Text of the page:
Banks are in a real-world battle with a new version of identity fraud
Imagine John Smith comes into a store and fills out an application for a credit card. He has a driver's license. He has a social security card. He even has a credit report on file. Seems legit, right?
Dig a little deeper into his credit report and you'll find that, though he gives his age as 45, he has only been building credit for about five years. Could that possibly be true? Maybe; but it's more likely that John Smith only exists on paper and that the person filling out the application is pretending to be him.
If so, Mr. Smith would be the latest example of synthetic identity payments fraud, reportedly the fastest-growing type of financial crime facing the United States, according to the Federal Reserve.
Synthetic Fraud is when fraudsters create identities in our financial system using a combination of real and fake data and nurture this phony persona over a period for financial gain, according to Krista Wrona, newly appointed Head of Policy, Governance & Training in Fraud Risk Management.
It differs from identity theft in two important ways: one, the fraudster isn't taking over a real identity to commit a crime; they are building a fake person mostly from scratch, but also with some specific stolen real information. Two, it may take many months or even years to build a persona before the fraudster uses it to "cash out," said Krista.
No matter your age – you need to have your credit report monitored
Since some of the synthetic person's identity must be real, a vulnerable group are the elderly and the very young, who could have their credit profiles taken over without anyone noticing until it's too late.
"As a mom I've been pulling my daughters credit reports since they were infants," said Krista. "That's where these issues may show up. Monitoring your children's credit report is the best defenses, as well as that of folks like your grandparents."
Brian Housler, Head of US Fraud Management within the Financial Crimes and Fraud Management Group, says some fraudsters also pose as credit repair agencies, attempting to lure legitimate customers into creating synthetic identities to strengthen their access to credit.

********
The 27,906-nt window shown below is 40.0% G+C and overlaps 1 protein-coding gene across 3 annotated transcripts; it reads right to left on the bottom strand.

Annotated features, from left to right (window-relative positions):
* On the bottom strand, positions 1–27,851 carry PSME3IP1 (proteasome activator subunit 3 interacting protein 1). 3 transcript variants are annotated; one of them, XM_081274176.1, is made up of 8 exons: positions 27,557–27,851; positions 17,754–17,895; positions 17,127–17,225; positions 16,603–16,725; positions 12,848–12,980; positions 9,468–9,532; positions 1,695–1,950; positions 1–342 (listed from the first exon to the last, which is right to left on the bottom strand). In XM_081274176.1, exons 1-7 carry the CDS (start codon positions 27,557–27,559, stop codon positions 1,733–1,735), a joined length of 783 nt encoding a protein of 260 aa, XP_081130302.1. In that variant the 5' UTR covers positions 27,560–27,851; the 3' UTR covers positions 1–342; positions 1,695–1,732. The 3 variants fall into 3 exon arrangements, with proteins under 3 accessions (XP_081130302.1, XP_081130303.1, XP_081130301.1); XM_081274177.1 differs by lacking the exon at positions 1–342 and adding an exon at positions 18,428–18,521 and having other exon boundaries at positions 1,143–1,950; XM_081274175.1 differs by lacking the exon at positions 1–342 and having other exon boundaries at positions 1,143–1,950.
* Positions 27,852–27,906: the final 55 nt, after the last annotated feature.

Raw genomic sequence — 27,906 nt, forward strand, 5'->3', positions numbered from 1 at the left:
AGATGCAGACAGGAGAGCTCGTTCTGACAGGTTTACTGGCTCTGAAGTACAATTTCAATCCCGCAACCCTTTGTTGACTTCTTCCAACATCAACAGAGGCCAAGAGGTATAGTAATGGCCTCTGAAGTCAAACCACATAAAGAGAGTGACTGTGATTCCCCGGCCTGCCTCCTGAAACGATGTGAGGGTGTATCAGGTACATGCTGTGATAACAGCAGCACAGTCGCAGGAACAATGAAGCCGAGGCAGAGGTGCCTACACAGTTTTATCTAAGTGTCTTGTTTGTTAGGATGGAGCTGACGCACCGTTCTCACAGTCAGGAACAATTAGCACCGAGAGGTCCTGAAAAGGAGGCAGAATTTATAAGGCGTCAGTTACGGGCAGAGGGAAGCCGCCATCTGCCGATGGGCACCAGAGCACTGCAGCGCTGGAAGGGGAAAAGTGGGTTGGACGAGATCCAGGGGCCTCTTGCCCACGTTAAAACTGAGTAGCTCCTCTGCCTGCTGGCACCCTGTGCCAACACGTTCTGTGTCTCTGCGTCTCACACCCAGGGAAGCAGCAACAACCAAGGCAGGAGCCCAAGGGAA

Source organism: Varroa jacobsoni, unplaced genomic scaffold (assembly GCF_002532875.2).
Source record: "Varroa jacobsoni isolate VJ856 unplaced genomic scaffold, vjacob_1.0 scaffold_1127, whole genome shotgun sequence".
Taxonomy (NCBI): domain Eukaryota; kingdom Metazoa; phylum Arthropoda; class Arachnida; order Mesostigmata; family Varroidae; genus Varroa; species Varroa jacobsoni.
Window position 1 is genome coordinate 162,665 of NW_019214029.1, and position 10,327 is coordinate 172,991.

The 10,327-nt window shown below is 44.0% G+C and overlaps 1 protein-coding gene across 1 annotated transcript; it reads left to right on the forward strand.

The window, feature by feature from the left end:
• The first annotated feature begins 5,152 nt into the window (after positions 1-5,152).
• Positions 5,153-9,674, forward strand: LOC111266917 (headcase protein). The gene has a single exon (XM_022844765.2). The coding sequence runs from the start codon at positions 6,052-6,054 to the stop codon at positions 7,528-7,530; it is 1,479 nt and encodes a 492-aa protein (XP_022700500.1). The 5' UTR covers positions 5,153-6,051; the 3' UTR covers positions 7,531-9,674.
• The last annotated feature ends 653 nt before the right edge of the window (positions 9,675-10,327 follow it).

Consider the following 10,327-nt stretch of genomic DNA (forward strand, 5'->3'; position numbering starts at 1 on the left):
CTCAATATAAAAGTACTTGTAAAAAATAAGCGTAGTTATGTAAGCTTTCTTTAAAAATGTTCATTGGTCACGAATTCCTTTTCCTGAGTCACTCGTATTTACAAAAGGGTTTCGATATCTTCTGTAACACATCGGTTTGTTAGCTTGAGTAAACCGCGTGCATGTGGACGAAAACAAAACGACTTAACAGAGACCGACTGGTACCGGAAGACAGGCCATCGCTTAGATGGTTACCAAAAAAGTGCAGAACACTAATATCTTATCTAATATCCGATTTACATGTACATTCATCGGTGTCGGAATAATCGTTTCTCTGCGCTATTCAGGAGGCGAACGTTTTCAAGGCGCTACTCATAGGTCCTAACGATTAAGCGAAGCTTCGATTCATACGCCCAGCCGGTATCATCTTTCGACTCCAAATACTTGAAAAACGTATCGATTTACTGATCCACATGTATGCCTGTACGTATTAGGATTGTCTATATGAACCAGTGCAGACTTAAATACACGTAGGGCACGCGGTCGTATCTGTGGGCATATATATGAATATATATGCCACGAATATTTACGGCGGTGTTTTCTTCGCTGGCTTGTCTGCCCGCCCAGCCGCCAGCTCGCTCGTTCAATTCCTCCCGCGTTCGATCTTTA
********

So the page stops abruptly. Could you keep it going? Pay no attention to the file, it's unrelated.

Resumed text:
If you can get someone to run a simple credit inquiry on a person, fake or real, it creates a profile that can be used to eventually secure credit. Once you have a credit report, then you may convince an accomplice to let your persona become a registered user of one of your credit cards. They charge some things, pay it all off, or possibly allow it to revolve a little to create a pattern of human behavior. This is all in preparation for a big score, which can come after years of work on the fraudster's part.
Banks are losing billions due to synthetic fraud
Often, however, the true victims of synthetic fraud are the financial institutions that unknowingly extend credit to these fake people. Auriemma Group, which provides information and advisory services for the payments and lending industry, estimates that synthetic identity fraud cost U.S. lenders $6 billion and accounted for 20% of credit losses in 2016.
"Synthetic fraud continues to be an area of focus for our industry," said Brian. As banks have continued to improve our identity theft prevention capabilities, threat actors are looking for new ways to bypass these controls."
In response to the threat, the Financial Crimes and Fraud Management Team at TD Bank is doing a tremendous amount of work to combat this fraud. While we can't go into details about actual strategies, employees who accept applications and who are responsible for approving credit should be on the lookout for the depth and age of a credit report as a tip that synthetic fraud may be at play.
"If you see a 40-year-old with only 2-3 years of credit history, that's a tip," said Krista. "Also seeing multiple surnames and different cities associated with a report is a giveaway."